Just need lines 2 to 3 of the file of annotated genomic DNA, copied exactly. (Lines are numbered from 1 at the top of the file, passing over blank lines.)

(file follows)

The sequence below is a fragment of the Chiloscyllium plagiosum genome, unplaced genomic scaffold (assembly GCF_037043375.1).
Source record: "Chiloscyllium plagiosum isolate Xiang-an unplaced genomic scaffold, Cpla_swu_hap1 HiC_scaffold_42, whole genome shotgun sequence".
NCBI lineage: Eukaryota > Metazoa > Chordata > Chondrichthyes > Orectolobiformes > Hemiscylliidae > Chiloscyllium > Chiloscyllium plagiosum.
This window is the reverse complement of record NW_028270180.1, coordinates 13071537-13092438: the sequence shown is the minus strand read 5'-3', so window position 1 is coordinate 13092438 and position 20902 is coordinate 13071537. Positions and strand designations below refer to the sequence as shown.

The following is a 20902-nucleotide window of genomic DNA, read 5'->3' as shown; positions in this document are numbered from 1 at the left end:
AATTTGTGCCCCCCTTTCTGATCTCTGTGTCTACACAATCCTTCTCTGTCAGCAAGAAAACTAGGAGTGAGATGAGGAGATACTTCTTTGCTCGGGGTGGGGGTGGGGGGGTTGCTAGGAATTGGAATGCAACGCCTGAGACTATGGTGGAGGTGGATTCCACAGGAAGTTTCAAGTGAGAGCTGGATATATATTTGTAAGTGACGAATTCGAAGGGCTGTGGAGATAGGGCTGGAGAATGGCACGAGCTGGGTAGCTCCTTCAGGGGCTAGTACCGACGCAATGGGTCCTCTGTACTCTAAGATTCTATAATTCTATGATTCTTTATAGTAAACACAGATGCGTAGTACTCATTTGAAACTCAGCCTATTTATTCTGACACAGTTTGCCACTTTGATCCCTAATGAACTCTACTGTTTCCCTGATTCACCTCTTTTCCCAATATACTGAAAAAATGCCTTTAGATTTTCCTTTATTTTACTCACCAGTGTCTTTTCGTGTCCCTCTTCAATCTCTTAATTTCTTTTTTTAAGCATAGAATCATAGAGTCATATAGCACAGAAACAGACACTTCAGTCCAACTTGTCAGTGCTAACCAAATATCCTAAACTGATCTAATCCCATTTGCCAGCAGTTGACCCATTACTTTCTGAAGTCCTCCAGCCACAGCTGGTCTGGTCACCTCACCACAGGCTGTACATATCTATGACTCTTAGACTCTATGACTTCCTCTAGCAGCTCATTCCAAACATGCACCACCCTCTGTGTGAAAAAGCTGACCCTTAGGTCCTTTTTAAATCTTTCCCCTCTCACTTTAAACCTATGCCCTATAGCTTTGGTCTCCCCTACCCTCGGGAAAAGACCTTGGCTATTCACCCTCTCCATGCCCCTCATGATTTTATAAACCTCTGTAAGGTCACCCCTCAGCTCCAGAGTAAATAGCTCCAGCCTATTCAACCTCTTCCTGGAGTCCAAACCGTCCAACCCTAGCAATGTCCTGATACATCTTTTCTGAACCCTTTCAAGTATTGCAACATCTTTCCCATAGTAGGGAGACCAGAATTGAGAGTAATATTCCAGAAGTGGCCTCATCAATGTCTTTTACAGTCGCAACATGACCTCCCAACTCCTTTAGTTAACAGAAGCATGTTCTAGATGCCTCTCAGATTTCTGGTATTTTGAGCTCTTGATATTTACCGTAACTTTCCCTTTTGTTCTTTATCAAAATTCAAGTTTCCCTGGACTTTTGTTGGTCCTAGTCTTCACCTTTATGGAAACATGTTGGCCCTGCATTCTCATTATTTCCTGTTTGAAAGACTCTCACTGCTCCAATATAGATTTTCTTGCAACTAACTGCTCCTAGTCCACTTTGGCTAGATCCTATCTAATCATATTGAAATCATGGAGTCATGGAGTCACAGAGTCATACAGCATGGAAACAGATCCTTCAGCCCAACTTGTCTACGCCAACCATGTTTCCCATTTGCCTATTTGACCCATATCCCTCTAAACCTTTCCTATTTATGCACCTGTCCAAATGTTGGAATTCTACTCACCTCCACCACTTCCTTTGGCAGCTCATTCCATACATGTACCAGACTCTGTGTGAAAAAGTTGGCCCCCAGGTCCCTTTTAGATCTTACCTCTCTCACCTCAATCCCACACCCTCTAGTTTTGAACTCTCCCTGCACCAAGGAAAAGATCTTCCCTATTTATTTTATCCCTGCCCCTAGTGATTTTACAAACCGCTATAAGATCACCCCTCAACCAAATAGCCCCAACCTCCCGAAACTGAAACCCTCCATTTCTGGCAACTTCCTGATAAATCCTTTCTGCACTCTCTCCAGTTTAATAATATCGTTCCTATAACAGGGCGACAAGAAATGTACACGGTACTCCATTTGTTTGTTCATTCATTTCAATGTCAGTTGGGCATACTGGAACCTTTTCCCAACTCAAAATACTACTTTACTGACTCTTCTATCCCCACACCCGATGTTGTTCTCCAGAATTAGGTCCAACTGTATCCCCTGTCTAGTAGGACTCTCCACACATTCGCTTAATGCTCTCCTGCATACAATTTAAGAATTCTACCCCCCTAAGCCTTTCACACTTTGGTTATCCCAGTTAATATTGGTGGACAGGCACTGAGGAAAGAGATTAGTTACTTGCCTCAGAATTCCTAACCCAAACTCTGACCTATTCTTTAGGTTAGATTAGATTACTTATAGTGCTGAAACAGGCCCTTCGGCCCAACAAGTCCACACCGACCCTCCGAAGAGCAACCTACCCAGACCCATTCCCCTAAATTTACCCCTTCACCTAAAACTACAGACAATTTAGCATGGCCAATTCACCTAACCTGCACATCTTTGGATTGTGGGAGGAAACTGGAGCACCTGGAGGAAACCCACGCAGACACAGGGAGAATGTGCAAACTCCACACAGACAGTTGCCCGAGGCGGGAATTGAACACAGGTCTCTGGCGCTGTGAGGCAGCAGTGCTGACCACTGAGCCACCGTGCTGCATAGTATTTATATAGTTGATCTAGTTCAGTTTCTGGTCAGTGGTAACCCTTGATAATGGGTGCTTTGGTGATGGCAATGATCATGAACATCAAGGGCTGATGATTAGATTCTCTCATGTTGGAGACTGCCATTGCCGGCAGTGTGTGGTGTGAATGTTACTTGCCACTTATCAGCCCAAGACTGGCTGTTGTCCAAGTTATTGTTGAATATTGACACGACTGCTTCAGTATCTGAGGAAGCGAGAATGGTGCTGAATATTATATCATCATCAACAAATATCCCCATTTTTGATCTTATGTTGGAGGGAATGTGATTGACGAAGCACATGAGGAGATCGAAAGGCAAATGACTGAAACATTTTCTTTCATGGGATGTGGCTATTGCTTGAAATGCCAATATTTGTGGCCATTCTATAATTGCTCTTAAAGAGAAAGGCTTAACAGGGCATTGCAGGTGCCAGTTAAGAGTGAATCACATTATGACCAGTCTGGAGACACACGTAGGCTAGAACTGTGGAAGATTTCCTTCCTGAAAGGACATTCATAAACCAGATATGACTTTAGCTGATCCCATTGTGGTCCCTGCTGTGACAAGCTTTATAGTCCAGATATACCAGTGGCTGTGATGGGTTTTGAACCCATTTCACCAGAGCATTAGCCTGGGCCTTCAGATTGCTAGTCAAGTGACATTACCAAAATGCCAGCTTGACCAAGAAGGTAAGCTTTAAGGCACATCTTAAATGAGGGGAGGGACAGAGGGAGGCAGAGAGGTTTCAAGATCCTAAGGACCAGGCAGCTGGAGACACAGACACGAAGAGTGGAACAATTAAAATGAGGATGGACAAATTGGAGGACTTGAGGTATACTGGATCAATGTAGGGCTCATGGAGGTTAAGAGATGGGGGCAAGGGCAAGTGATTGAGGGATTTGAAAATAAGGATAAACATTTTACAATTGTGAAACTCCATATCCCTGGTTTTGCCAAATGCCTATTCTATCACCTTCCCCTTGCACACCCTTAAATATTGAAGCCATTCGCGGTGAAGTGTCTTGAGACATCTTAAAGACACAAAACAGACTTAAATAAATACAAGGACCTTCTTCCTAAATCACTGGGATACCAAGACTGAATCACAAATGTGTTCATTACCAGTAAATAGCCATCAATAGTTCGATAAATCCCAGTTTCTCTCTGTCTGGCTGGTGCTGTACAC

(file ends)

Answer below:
Source record: "Chiloscyllium plagiosum isolate Xiang-an unplaced genomic scaffold, Cpla_swu_hap1 HiC_scaffold_42, whole genome shotgun sequence".
NCBI lineage: Eukaryota > Metazoa > Chordata > Chondrichthyes > Orectolobiformes > Hemiscylliidae > Chiloscyllium > Chiloscyllium plagiosum.